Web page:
- This title was also heavily used by a Turkic clan called Baig (or Beg). Mirza would be attached as a title, while Baig would be attached as the surname to all the patriarchs, thus creating the Mirza Baig lineage.
TodayIn Iran, the title Mirza is prefixed to the beginning of the male's name where it is used to signify a high-ranking man or a male who has Iranian royal blood from a female. (For example, from his mother; or his father's mother; etc.)
The name today also has a high degree of usage in the Indian subcontinent although the diaspora is wide and stretches across the world from former Yugoslav (such as Bosnia and Herzegovina) to Middle Eastern and Central Asian countries (such as Iran, Iraq, Turkey, Uzbekistan, Turkmenistan etc).
For the Indian/Pakistani usage, when prefixed to a last name it is a title of honour, but when annexed to a persons name it means a prince of royal blood. Few countries still used the title as an office or military rank, usually monarchies and emirates, but they are decreasing in numbers and "Mirza" is being added only as surnames, to reflect a royal or honorary/princely lineage. Noble families and their descendants in South Asia & Central Asia have "Mirza" in their name. Many people of Pakistan have Mirza as their last name. (For Example Mahmud Mansur Mirza)
- Mirza Kuchak Khan: Persian revolutionary who led the Jungle Movement in the northern jungles of Gilan Province
- Mirza Ghalib (born: Mirza Asadullah Baig Khan), a famous Urdu and Persian poet from India who adorned the Mughal court
- Abbas Mirza, a crown prince of Persia
- Mirza Ghulam Ahmad, an Indian claimant of Messiah and Mahdi and founder of Ahmadiyya community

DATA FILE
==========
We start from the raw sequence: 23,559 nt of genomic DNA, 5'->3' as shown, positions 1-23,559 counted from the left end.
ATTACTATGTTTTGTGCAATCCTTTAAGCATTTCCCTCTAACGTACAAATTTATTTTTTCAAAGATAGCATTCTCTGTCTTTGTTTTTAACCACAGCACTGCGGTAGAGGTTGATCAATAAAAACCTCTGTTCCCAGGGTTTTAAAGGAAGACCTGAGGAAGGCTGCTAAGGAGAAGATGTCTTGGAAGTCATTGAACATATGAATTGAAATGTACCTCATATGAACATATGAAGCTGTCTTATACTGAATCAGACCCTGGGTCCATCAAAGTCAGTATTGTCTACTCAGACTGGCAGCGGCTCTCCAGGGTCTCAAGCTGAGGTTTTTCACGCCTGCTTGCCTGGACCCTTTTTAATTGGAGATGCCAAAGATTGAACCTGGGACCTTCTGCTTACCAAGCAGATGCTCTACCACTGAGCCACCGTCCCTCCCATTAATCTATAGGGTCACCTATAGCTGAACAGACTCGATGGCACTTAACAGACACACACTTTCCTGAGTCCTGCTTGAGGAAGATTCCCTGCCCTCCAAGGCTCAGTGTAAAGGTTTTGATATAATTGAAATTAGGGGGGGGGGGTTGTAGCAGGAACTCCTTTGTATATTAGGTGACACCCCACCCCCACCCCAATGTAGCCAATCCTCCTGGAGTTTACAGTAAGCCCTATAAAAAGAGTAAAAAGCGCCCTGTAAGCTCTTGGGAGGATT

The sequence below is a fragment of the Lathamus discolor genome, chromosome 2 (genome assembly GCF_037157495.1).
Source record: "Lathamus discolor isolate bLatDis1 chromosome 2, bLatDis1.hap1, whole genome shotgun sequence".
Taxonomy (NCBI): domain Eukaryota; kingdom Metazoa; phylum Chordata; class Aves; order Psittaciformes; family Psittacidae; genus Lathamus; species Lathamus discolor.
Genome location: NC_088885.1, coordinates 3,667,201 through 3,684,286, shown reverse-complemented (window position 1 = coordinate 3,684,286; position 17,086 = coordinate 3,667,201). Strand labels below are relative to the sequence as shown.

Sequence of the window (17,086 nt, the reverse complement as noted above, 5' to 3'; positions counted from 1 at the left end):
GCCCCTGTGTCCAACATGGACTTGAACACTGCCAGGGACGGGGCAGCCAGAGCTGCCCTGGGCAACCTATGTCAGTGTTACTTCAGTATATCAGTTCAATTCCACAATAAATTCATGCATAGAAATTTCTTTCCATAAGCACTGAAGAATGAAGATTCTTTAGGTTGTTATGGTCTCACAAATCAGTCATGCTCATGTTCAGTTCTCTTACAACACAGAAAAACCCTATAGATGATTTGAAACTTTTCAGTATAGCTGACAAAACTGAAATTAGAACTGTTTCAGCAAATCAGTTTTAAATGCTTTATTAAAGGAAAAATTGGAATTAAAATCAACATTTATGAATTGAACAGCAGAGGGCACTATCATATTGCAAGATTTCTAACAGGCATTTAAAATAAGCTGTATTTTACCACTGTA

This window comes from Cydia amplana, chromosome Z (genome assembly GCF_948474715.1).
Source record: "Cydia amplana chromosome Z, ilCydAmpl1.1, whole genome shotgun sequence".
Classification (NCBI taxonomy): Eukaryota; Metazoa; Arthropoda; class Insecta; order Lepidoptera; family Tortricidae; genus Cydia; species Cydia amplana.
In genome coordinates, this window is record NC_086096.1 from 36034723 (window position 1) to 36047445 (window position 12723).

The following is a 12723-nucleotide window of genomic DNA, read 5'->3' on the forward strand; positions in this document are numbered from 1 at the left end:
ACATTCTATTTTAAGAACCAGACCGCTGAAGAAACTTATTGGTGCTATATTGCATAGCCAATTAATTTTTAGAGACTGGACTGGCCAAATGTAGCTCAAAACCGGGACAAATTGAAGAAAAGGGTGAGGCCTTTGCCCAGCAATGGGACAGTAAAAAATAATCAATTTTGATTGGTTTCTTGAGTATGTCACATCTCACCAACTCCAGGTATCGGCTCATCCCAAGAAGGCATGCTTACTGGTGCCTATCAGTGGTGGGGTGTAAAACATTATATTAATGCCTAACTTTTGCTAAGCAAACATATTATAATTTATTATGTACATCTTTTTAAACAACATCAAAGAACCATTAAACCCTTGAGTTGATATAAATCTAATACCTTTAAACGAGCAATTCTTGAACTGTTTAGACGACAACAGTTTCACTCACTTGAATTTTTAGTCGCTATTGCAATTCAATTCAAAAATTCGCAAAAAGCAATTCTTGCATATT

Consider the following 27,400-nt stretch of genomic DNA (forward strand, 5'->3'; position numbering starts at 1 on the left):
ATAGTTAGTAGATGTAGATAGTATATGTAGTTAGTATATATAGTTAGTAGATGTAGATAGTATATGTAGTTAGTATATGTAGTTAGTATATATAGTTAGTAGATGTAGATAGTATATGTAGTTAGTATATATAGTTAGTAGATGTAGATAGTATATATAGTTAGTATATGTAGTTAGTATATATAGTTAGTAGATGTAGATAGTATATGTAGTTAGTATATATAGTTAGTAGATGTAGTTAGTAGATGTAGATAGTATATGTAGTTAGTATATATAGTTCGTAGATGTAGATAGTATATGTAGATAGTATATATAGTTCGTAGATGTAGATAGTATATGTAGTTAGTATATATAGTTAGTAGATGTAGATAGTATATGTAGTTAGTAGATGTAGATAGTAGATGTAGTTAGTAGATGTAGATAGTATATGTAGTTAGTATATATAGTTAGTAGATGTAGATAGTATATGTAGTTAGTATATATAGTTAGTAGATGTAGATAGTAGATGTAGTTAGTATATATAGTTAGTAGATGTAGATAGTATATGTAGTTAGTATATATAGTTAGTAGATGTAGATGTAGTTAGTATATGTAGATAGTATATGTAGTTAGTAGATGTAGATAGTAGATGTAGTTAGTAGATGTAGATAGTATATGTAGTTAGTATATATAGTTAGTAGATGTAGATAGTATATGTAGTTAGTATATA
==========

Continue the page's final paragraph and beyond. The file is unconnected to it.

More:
- Mirza Nali, son of emperor Akbar Shah II
- Jalaluddin Mirza, Defence Minister of Dighapatia Kings (during the Mughal Empire of India) and the Grand Nephew of Bahadur Shah II
- Iskander Ali Mirza, was the first president, and 4th Governor-General of the newly established Islamic Republic of Pakistan in 1956
- Dr. Fahmida Mirza, elected as the first female Speaker of the National Assembly of Pakistan in 2008
- Mirza Davud Huseynov, was an Azerbaijani statesman and politician
- Mirza Delibašić, was a Bosnian basketball player
- Mirza Asceric Son of Babo. Named after the above Mirza.
- Mirza Khan of "Mirza & Sahiba" a tragic Romeo-and-Juliet-like love story enshrined in Panjabi literature and commonly told in The Panjab
- Diya Mirza, Bollywood actress, a former Miss Asia Pacific, and Miss India runner-up
- Sania Mirza, India (born November 15, 1986) is an Indian tennis player
- Mirza Džomba, Croatian handball player
- Ebrahim Mirzapour, Iranian Football/Soccer player, played in 2006 World Cup as goalkeeper for Iran's national team
- Muhammad Munawwar Mirza, was a prominent scholar, historian, writer and intellectual from Pakistan
- Shazia Mirza, a British actress, writer and stand-up comedian
- Mirza Ghiyas Beg, father of Mehrunissa, who became the Mughal Empress Nur Jahan, the last and favorite wife of Emperor Jahangir.
- Mirza Mehdi Khan Astarabadi and Vaziri Family
Sources and references
- Brewer's Dictionary of Phrases and Fable, 16th edition Revised by Adrian Room, 1999
mirza in German: Mirza
mirza in French: Mirza
mirza in Norwegian Nynorsk: Mirza
mirza in Polish: Mirza
mirza in Portuguese: Mirza
mirza in Turkish: Mirza